Beloved rockers Guster take the stage
Published: Tuesday, September 27, 2011
Updated: Tuesday, September 27, 2011 04:09
Over 1,200 people crowded into Shapiro Gymnasium in the Gosman Sports and Convocation Center Saturday night. The stage was set for opener Jukebox the Ghost and headlining band Guster. A mix of Brandeis students and concertgoers from off campus slowly filled the gym leading up to the start of the show. Many longtime Guster fans were in the audience, which gave Jukebox the Ghost a good opportunity to impress the crowd.
Jukebox the Ghost, an act that has been rising in popularity for the past several years, is a three-piece indie rock outfit based in Philadelphia composed of vocalist and pianist Ben Thornewill, vocalist and guitarist Tommy Siegel and drummer Jesse Kristin.
The band opened their set with "Schizophrenia," the first track off their last album, Everything Under the Sun (2010). The song was a strong opener, highlighting the band's tight vocal harmonies over highly danceable drumbeats. "Schizophrenia" also exemplified the ways that Jukebox the Ghost often uses instrumental melodies that lock in with each other: the vocal, synthesizer and guitar lines were often sung and played in unison as well as in harmony. The band continued with "Summer Sun," another danceable tune with catchy guitar and synth riffs. The next tune, "Somebody," showed the band's quieter, lighter side.
Other highlights of Jukebox the Ghost's set were "Say When" and "Hold It In," during which Thornewill's charismatic hand and arm gesticulations drew in and entertained the audience. Siegel made good use of his Gibson SG Classic, playing full rhythmic chords in addition to melodic leads and distorted solos. Thornewill's two synthesizers were used creatively as well: His full-size keyboard was used for its piano voice while a smaller synth set up above the keyboard was used for bouncier, wavier synth sounds.
Overall, the band's playful stage presence created an infectious performance. Their cover of Huey Lewis and the News' "The Power of Love" demonstrated that the band was not afraid to have fun. While Jukebox the Ghost put on an enjoyable show, their poppy brand of piano-and-guitar indie rock only goes so far. Their music is well-crafted, but it does not break any new ground. Their energy and attitude added a great deal to their live show, however. As Jukebox the Ghost promised earlier in its set, Guster would shortly come onstage to "completely melt our faces."
The crowd's excitement was palpable as Guster took the stage around 9:15 p.m. Members Ryan Miller, Adam Gardner and Brian Rosenworcel came onstage in the dark while booming music played. The stage setup had already given a preview of the high-energy, multifaceted performance the audience was about to experience. Lights were hanging above the stage and small lighting towers lined the rear of the stage. A hand percussion setup, complete with a kick drum, sat at the center of the stage between a keyboard and a full drum kit.
The band opened with "What You Wish For," a loud, upbeat song, replete with tight, pleasant vocal harmonies and acoustic and electric guitar parts. The next song, "Satellite," kept the energy high with its famously eerie yet enjoyable high synth line.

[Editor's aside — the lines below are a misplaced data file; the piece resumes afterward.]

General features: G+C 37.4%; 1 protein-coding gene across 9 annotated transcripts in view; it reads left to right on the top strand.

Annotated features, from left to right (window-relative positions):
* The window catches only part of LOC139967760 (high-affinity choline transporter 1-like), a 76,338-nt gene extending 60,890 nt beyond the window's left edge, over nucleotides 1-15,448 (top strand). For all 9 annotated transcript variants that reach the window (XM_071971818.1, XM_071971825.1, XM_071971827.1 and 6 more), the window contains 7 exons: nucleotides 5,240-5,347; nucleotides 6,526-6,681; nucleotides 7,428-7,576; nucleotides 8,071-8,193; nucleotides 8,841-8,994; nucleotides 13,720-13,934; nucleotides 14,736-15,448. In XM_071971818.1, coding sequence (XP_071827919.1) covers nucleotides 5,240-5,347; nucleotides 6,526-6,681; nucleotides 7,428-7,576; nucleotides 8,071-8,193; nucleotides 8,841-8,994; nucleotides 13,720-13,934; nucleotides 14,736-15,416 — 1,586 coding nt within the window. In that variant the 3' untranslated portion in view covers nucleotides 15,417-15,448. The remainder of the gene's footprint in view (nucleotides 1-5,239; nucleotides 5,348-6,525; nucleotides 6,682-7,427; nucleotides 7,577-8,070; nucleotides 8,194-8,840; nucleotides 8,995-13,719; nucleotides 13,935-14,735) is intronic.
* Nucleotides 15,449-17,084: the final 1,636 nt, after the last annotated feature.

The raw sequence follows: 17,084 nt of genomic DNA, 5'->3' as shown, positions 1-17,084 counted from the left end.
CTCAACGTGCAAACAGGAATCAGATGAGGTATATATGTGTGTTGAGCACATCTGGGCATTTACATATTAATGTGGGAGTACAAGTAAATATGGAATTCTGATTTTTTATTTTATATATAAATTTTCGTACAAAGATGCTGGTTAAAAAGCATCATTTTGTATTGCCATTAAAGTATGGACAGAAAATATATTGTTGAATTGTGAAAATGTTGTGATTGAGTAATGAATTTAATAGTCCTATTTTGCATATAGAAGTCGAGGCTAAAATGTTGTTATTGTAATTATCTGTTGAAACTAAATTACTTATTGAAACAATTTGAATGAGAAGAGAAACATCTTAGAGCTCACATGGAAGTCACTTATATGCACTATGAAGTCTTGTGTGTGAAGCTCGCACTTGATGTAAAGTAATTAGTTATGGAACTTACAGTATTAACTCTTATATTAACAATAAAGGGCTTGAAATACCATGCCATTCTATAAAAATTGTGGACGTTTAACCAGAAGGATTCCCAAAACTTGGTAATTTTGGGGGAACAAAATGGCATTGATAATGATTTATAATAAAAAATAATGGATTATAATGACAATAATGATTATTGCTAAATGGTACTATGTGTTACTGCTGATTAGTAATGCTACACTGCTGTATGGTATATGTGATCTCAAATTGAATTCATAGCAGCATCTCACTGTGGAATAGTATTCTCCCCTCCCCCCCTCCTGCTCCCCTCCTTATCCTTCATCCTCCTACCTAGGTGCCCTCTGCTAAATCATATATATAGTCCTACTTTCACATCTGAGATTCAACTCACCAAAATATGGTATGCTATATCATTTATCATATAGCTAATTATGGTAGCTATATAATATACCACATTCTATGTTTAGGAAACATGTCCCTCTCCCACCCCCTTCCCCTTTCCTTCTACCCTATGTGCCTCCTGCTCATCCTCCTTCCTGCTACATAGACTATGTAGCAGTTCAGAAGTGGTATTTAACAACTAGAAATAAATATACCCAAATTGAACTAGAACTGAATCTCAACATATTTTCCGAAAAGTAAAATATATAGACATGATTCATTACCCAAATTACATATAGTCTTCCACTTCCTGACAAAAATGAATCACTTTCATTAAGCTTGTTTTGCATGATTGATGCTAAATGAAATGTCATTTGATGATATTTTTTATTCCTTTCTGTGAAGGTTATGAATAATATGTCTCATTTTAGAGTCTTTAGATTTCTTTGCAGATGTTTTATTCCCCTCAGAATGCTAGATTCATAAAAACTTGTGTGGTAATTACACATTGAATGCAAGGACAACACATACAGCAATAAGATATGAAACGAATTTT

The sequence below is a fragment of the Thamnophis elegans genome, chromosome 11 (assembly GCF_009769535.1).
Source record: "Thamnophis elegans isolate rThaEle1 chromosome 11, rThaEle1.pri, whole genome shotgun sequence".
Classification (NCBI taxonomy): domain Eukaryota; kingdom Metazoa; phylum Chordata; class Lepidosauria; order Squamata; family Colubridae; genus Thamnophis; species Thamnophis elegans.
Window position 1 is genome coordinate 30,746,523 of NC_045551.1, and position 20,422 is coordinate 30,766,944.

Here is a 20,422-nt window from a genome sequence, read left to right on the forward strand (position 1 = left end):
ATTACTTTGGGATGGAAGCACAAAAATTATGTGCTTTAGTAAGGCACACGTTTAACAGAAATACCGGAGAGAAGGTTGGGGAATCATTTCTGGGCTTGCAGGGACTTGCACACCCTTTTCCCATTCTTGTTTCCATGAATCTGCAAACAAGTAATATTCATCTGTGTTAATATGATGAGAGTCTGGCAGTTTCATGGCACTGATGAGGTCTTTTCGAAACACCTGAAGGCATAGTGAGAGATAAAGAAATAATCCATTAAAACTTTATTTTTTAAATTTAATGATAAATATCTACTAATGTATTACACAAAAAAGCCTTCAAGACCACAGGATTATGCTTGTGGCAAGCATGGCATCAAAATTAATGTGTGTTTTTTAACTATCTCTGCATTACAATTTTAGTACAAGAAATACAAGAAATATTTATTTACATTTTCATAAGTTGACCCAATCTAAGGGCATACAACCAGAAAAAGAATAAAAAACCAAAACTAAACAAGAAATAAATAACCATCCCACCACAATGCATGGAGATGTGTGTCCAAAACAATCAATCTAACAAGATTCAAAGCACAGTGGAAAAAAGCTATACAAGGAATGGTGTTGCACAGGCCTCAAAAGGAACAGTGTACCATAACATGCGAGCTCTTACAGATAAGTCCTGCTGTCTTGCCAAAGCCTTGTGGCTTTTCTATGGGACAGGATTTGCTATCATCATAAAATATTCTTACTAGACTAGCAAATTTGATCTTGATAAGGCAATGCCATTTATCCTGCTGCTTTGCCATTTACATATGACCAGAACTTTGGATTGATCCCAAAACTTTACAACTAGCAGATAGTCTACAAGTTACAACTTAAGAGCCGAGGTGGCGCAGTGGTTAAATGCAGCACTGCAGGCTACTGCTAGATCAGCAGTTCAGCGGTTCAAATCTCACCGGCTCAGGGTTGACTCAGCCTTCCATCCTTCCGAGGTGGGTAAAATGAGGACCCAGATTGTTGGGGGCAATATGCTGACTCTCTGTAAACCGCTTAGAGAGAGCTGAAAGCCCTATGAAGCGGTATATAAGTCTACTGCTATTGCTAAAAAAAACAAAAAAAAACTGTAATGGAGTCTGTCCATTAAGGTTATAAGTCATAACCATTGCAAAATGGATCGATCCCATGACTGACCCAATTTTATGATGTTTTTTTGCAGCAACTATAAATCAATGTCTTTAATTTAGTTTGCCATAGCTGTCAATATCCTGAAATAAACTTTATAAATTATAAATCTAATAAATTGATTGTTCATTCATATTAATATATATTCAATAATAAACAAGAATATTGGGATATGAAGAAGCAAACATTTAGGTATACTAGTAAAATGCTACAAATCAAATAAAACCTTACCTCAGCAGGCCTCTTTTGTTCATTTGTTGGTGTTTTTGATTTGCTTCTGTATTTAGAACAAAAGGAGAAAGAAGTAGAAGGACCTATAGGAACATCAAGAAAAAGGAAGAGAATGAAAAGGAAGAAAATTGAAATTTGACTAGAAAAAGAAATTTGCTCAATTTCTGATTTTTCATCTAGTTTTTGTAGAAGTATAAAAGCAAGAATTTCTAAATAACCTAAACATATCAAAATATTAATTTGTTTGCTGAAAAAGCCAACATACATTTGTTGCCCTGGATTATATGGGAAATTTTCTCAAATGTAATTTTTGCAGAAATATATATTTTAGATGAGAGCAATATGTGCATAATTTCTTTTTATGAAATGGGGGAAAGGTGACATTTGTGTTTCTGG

From song to song, the band proved its musical ability and versatility, with members constantly switching from guitar to bass to keyboard to banjo and more. Drummer Rosenworcel switched back and forth between his standing hand percussion setup and his full drum kit. Rosenworcel amazed the audience with his extraordinarily fast and powerful hand percussion, hitting congas, snares and even lower-tuned drums with his hands. Miller used a ukulele and harmonica on a few songs, such as "Come Downstairs and Say Hello." The band's vocal talents were impressive as well; they often used three-part vocal harmonies, which created a thick wall-of-vocal sound effect.
The variety didn't end there, though: The 12th song in its set was a jam over which Ryan Miller freestyle rapped about Silk soymilk, avocados, cereal and more, in order to be "more hip-hop" à la the music played at the fraternity party that members of the band attended the night before. The band's good sense of humor about music—their own and others'—was evident in this song and throughout the entire performance.
Guster played many of their hits, including "Barrel of a Gun," "Demon," "Ramona," "Happier" and more. The band closed with "Hang On," interspersed with parts of Billy Joel's "My Life," during which Miller came down from the stage into the audience, wearing a bra that had been thrown onstage from the audience around his neck.
The lighting, which changed from red, orange and yellow to blue and turquoise through the entire set, matched the mood of each song perfectly, creating a well-orchestrated, enjoyable performance. Many of the audience members sang along. The entire crowd was constantly dancing, clapping, cheering and simply enjoying the concert.
Just as with Jukebox the Ghost, Guster's music does not break new ground. Despite this, Guster's vocal and instrumental talents, which translate well on its catchy records, were complemented well by their live energy, resulting in a strong performance.
Jukebox the Ghost was a solid opener for Guster, with its indie pop rock synth and guitar parts and sweet vocal melodies and harmonies, while Guster raised the bar with its long, high-energy and fun performance, replete with brassieres and ping-pong balls (thrown at the stage after "Airport Song,") as Guster fan tradition dictates.
Though the Guster fans were certainly out in force, the concert was also a great deal of fun for newcomers to both bands. Student Events brought two fun bands to Brandeis on Saturday night, and those who were not in attendance missed a great show and a great time.